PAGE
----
Many other folks have and I have seen the results. The Fram PH6017A is a cross to the Kaw OEM filter and its internals are sub-par compared to the OEM filter and way sub-par compared to Aftermarket Automotive filters. I have previously used Purolator PL14610 & PL14612 filters in place of the Kaw OEM filter. My current favorite now is the Purolator PL14459 filter. The spec picture, shows them in yellow. The new ones on the shelf now are blue in color.Have you done the Fram filter, by chance?
I am only aware of the Fram PH6017A motorcycle specific filter being a cross for the Kaw OEM filter. On the automotive front, the Fram Automotive filters have proven to be below average in that arena as well. So, that is why I suppose I, and others, have not tried to find a Fram alternative to any other filters.Are all the Frams subpar? I got one of the higher dollar Frams, not the cheapo one.
The PL14459 has a 3psi lower max bypass pressure that is more in line with Kawasaki, Yamaha, & Honda OEM filters. The PL14459 is a short fat filter. It is about the same height as the PL14612 but 1/2" greater in diameter for its entire length. This means that it will hold about the same amount or greater of oil than the long skinny PL14610. Being this physical size means it more easily fits more bikes and it is easier to grip with your hands when installing/removing.What are the advantages of the PL14459 over the PL14610? I realize the 610 is a little longer, but I simply add a little more oil.
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The K&N filter is of better construction than most motorcycle oil filters. K&N website lists the drainback valve as being made of Nitrile. Silicone is top of the line. K&N does not list a bypass pressure specification so it is hard to compare data on these filters against other manufacturers who do release data. The K&N filter is not advertised as being made in the USA. The K&N is a "contract" made filter. At last sourcing the KN303 was manufactured by Champion. This is no big deal as the Kaw OEM filter is also a "contract" made filter manufactured by Denso. At $15.00 per filter, it is up to you to decide if it is worth that to you. One could say that it only costs $1.00 more than an OEM filter available from my dealer and the K&N is of notably better construction for the data that is released for it. On the other hand, if Aftermarket Automotive filters are available to you in a convenient manner at a store nearer you, for a lower price, and those filters are made in the USA, then their use may well be considered an advantage to you.Du Ron, do you have any experience with K&N (303) filters? I use K&N a) because of the nut on top for ease of removal and b) because it is a premium construction filter. Not sure about b, that is just what K&N say, maybe just to try and justify the $15 price.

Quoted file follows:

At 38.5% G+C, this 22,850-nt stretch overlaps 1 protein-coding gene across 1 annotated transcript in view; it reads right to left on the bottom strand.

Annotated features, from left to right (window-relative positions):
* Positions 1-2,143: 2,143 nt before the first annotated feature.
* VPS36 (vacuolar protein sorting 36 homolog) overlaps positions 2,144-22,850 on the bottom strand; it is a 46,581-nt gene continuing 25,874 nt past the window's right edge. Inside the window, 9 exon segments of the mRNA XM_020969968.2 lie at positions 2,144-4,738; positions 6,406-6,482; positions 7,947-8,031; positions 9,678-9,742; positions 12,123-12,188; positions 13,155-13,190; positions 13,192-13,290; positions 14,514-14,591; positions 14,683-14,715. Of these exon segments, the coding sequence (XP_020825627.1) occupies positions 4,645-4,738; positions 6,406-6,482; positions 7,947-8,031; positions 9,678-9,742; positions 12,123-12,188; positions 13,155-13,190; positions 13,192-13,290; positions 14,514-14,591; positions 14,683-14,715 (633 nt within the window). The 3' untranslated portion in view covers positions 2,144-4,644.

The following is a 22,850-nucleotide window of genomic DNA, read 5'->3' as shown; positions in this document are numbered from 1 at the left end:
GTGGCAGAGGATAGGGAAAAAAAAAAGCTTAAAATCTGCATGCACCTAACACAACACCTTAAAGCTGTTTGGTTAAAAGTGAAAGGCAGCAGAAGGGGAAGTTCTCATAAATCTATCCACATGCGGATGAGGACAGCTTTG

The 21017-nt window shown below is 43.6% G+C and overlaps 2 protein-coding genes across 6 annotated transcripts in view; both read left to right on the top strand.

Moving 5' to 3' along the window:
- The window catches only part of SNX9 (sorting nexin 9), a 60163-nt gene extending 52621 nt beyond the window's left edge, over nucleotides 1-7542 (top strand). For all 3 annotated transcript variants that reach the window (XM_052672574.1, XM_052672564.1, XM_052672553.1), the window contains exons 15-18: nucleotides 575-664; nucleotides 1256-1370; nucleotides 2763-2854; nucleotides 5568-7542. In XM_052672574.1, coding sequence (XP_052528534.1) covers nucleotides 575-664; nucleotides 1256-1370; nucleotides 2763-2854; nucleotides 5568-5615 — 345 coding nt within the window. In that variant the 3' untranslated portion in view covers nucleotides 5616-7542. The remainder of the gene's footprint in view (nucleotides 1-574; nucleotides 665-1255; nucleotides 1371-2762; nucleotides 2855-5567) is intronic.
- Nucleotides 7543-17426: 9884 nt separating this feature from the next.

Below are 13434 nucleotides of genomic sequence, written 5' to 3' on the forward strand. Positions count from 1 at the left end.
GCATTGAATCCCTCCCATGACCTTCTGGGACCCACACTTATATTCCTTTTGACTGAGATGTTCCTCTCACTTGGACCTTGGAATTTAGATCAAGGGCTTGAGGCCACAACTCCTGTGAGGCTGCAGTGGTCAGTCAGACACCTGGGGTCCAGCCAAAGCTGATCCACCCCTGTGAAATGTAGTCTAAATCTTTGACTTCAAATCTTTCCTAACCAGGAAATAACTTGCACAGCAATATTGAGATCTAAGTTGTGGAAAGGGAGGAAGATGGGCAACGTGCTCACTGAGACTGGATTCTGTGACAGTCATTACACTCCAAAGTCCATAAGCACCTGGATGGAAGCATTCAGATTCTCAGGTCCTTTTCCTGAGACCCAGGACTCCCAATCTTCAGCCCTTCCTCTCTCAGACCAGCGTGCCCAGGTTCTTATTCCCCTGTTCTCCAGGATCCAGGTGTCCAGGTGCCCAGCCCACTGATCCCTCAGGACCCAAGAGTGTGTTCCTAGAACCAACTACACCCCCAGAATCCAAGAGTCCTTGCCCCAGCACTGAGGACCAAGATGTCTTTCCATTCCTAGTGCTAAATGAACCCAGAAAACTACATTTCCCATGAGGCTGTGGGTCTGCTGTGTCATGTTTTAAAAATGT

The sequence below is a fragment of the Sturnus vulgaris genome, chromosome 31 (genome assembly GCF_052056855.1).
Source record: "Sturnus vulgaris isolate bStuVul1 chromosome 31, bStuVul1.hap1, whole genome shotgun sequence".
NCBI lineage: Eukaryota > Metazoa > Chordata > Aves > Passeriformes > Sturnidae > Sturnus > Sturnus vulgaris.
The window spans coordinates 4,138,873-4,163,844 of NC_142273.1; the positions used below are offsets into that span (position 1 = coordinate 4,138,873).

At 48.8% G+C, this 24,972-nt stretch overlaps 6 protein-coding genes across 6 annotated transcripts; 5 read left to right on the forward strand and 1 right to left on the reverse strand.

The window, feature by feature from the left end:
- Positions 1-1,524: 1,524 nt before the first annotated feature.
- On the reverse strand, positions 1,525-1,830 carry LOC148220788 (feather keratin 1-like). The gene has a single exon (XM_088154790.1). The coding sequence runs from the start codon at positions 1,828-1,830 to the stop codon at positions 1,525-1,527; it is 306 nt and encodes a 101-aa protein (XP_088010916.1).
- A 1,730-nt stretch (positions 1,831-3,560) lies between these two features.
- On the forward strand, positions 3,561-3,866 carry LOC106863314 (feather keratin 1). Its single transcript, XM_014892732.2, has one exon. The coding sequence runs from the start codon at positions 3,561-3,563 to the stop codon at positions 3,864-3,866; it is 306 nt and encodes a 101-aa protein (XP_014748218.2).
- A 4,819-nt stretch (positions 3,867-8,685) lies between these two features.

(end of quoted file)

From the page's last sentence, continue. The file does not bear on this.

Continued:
Google and Advance Auto says that purolator doesn't fit my bike, the 900 custom.I have previously used Purolator PL14610 & PL14612 filters in place of the Kaw OEM filter.
My current favorite now is the Purolator PL14459 filter. The spec picture, shows them in yellow. The new ones on the shelf now are blue in color.
The websites claim they won't, they are aftermarket car filters. Best way to approach this is with those that use car tires on their bikes, (Dark Side)Google and Advance Auto says that purolator doesn't fit my bike, the 900 custom.
Are those accurate?
Yikes!!!! You went through and hacked up an OEM filter and examined it and then ended up using a Fram filter that many many many folks have hacked up and shown the results???? Wow.I cut open a Kawasaki OEM 16097-0008 oil filter and got different results. I didn't have any light pass through the bypass valve and couldn't see any indication where the bypass valve would not seal properly. Even if the bypass valve spring was defective and only applied half spring tension, no light can pass through it. However, I did have light pass through the filter element, but that is normal. I had to be very careful where I positioned the light because the bypass valve is small and getting the position wrong would point the light at the filter element where light can shine through. The body of the bypass valve fit snug against the filter element and appeared to be normal. There were no indications at all that the filter would not perform as it should.
I think you need more sample filters to properly evaluate a filter brand. I also think the filters should still be within their service life.
The Kawasaki OEM 16097-0008 oil filter I cut open is off a 2012 900 Classic LT. The bike has a little under 6000 miles. I don't know the service history of the motorcycle or how long the filter has been used. I just changed it out and replaced it with a FRAM PH6017A.
That's because these filters are only marketed for cars with no "official" cross-reference to motorcycles. However, spec data crosses this filter to other known filters, it has the bypass pressure range within Kaw specs, physically fits the thread spec & diameter and location requirements, and it just plain tastes better.Google and Advance Auto says that purolator doesn't fit my bike, the 900 custom.
Are those accurate?